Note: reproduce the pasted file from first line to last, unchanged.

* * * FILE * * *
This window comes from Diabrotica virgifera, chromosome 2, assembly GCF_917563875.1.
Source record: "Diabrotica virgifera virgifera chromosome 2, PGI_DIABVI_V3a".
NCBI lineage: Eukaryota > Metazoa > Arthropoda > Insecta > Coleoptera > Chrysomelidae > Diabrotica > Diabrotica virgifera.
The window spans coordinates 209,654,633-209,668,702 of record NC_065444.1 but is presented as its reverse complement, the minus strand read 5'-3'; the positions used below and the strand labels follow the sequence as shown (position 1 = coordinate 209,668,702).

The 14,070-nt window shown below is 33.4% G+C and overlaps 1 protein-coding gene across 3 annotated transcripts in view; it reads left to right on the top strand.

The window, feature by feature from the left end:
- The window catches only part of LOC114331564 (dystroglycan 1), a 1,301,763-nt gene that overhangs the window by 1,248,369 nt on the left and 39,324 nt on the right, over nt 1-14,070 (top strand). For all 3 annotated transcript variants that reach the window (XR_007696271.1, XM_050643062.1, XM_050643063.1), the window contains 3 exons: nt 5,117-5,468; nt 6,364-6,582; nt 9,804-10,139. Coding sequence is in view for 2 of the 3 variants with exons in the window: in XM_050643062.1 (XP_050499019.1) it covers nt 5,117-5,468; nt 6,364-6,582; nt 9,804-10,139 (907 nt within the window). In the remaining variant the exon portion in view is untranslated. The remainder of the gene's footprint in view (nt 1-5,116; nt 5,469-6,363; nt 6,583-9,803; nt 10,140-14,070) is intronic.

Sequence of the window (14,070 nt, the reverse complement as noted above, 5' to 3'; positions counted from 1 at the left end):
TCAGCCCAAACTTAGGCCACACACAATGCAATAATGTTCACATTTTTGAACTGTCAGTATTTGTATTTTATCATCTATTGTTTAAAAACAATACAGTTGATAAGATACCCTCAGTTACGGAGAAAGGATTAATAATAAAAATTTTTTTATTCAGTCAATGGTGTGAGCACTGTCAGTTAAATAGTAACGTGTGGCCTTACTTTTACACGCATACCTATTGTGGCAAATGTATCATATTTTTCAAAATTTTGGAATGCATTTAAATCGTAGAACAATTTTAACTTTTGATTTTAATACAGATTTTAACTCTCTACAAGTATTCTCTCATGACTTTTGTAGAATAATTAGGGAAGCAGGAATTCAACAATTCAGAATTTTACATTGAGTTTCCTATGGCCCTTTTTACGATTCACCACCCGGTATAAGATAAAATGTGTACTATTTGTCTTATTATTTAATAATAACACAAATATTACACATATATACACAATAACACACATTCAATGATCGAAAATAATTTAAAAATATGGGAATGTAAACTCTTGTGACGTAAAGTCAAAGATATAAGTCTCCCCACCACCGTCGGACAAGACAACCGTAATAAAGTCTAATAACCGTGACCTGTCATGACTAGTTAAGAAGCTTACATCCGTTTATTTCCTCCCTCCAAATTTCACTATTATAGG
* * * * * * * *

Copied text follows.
This window comes from Diabrotica virgifera, chromosome 2, assembly GCF_917563875.1.
Source record: "Diabrotica virgifera virgifera chromosome 2, PGI_DIABVI_V3a".
NCBI lineage: Eukaryota > Metazoa > Arthropoda > Insecta > Coleoptera > Chrysomelidae > Diabrotica > Diabrotica virgifera.
The window spans coordinates 209,654,633-209,668,702 of record NC_065444.1 but is presented as its reverse complement, the minus strand read 5'-3'; the positions used below and the strand labels follow the sequence as shown (position 1 = coordinate 209,668,702).

The 14,070-nt window shown below is 33.4% G+C and overlaps 1 protein-coding gene across 3 annotated transcripts in view; it reads left to right on the top strand.

The window, feature by feature from the left end:
- The window catches only part of LOC114331564 (dystroglycan 1), a 1,301,763-nt gene that overhangs the window by 1,248,369 nt on the left and 39,324 nt on the right, over nt 1-14,070 (top strand). For all 3 annotated transcript variants that reach the window (XR_007696271.1, XM_050643062.1, XM_050643063.1), the window contains 3 exons: nt 5,117-5,468; nt 6,364-6,582; nt 9,804-10,139. Coding sequence is in view for 2 of the 3 variants with exons in the window: in XM_050643062.1 (XP_050499019.1) it covers nt 5,117-5,468; nt 6,364-6,582; nt 9,804-10,139 (907 nt within the window). In the remaining variant the exon portion in view is untranslated. The remainder of the gene's footprint in view (nt 1-5,116; nt 5,469-6,363; nt 6,583-9,803; nt 10,140-14,070) is intronic.

Sequence of the window (14,070 nt, the reverse complement as noted above, 5' to 3'; positions counted from 1 at the left end):
TCAGCCCAAACTTAGGCCACACACAATGCAATAATGTTCACATTTTTGAACTGTCAGTATTTGTATTTTATCATCTATTGTTTAAAAACAATACAGTTGATAAGATACCCTCAGTTACGGAGAAAGGATTAATAATAAAAATTTTTTTATTCAGTCAATGGTGTGAGCACTGTCAGTTAAATAGTAACGTGTGGCCTTACTTTTACACGCATACCTATTGTGGCAAATGTATCATATTTTTCAAAATTTTGGAATGCATTTAAATCGTAGAACAATTTTAACTTTTGATTTTAATACAGATTTTAACTCTCTACAAGTATTCTCTCATGACTTTTGTAGAATAATTAGGGAAGCAGGAATTCAACAATTCAGAATTTTACATTGAGTTTCCTATGGCCCTTTTTACGATTCACCACCCGGTATAAGATAAAATGTGTACTATTTGTCTTATTATTTAATAATAACACAAATATTACACATATATACACAATAACACACATTCAATGATCGAAAATAATTTAAAAATATGGGAATGTAAACTCTTGTGACGTAAAGTCAAAGATATAAGTCTCCCCACCACCGTCGGACAAGACAACCGTAATAAAGTCTAATAACCGTGACCTGTCATGACTAGTTAAGAAGCTTACATCCGTTTATTTCCTCCCTCCAAATTTCACTATTATAGG